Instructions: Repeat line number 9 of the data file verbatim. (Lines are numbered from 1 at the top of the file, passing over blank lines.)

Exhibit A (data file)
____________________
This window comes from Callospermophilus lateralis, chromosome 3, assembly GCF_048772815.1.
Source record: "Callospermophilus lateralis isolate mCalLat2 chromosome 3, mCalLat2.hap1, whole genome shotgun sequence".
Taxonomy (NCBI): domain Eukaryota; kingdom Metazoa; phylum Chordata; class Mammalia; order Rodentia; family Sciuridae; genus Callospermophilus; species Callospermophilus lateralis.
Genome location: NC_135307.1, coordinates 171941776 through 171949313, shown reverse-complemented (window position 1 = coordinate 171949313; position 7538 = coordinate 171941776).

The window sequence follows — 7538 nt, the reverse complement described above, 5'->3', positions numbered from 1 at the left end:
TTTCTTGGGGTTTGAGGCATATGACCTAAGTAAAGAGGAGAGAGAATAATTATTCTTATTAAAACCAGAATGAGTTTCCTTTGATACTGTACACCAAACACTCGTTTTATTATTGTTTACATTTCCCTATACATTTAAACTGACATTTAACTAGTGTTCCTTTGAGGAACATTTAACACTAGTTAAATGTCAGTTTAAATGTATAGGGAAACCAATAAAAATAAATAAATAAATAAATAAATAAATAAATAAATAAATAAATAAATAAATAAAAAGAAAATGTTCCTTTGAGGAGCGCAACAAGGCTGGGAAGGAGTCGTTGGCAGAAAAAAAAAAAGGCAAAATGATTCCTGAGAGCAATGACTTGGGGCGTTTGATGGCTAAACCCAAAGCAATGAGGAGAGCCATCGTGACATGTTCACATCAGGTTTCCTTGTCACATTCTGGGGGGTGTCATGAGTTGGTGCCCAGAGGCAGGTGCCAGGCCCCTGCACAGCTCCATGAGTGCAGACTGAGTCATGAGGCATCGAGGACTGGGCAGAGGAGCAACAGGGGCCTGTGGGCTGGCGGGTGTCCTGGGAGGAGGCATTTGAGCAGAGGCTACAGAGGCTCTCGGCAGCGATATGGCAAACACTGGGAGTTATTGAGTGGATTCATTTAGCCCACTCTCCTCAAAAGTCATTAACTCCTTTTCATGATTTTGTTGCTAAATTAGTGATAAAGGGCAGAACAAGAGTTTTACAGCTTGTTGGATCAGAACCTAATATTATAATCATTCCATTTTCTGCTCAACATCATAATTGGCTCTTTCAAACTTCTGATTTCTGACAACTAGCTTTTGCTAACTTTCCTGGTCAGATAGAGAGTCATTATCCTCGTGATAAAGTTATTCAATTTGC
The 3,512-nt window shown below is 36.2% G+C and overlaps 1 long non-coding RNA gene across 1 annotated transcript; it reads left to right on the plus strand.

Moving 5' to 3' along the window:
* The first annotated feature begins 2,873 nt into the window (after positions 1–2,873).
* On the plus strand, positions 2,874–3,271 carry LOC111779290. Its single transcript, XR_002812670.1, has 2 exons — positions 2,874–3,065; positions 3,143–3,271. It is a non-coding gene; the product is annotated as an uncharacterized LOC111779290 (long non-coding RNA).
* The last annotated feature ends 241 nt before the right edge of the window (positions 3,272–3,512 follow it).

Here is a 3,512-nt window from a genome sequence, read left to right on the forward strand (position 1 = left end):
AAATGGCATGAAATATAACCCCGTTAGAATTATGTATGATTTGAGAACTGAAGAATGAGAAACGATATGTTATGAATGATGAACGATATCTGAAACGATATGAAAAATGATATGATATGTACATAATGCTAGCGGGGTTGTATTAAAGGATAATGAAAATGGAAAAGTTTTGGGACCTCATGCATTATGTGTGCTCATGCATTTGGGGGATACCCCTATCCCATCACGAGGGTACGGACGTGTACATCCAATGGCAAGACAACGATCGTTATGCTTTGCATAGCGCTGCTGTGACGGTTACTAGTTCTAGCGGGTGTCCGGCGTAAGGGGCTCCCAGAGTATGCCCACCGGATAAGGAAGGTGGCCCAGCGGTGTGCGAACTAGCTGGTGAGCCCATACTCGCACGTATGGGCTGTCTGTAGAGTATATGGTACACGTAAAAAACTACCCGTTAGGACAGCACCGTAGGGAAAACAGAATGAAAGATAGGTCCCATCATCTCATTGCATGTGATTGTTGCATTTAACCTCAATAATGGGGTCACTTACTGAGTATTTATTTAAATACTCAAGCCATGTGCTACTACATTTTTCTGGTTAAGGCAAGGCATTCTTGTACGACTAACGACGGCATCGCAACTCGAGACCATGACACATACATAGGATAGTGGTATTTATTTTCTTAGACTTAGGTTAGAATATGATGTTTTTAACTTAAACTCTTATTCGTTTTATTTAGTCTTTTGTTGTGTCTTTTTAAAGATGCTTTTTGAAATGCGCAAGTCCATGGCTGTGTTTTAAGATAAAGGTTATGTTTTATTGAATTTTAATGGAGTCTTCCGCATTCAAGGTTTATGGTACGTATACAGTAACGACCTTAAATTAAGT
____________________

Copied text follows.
* The first annotated feature begins 2,873 nt into the window (after positions 1–2,873).